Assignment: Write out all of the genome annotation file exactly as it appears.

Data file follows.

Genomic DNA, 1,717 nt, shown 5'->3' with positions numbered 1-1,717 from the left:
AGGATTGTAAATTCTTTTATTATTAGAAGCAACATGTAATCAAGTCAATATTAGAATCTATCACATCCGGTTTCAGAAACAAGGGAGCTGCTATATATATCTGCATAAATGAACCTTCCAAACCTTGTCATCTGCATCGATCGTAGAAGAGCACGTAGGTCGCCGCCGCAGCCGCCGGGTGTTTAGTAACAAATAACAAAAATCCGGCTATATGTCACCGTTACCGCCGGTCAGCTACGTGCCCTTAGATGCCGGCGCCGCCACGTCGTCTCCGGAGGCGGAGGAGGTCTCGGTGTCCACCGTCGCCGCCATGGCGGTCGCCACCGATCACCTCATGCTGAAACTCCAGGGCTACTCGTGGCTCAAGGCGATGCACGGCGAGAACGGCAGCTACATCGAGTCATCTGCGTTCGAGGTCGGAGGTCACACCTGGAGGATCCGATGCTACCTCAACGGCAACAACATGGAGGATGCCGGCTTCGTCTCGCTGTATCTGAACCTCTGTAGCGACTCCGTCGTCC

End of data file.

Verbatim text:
Genomic DNA, 1,717 nt, shown 5'->3' with positions numbered 1-1,717 from the left:
AGGATTGTAAATTCTTTTATTATTAGAAGCAACATGTAATCAAGTCAATATTAGAATCTATCACATCCGGTTTCAGAAACAAGGGAGCTGCTATATATATCTGCATAAATGAACCTTCCAAACCTTGTCATCTGCATCGATCGTAGAAGAGCACGTAGGTCGCCGCCGCAGCCGCCGGGTGTTTAGTAACAAATAACAAAAATCCGGCTATATGTCACCGTTACCGCCGGTCAGCTACGTGCCCTTAGATGCCGGCGCCGCCACGTCGTCTCCGGAGGCGGAGGAGGTCTCGGTGTCCACCGTCGCCGCCATGGCGGTCGCCACCGATCACCTCATGCTGAAACTCCAGGGCTACTCGTGGCTCAAGGCGATGCACGGCGAGAACGGCAGCTACATCGAGTCATCTGCGTTCGAGGTCGGAGGTCACACCTGGAGGATCCGATGCTACCTCAACGGCAACAACATGGAGGATGCCGGCTTCGTCTCGCTGTATCTGAACCTCTGTAGCGACTCCGTCGTCC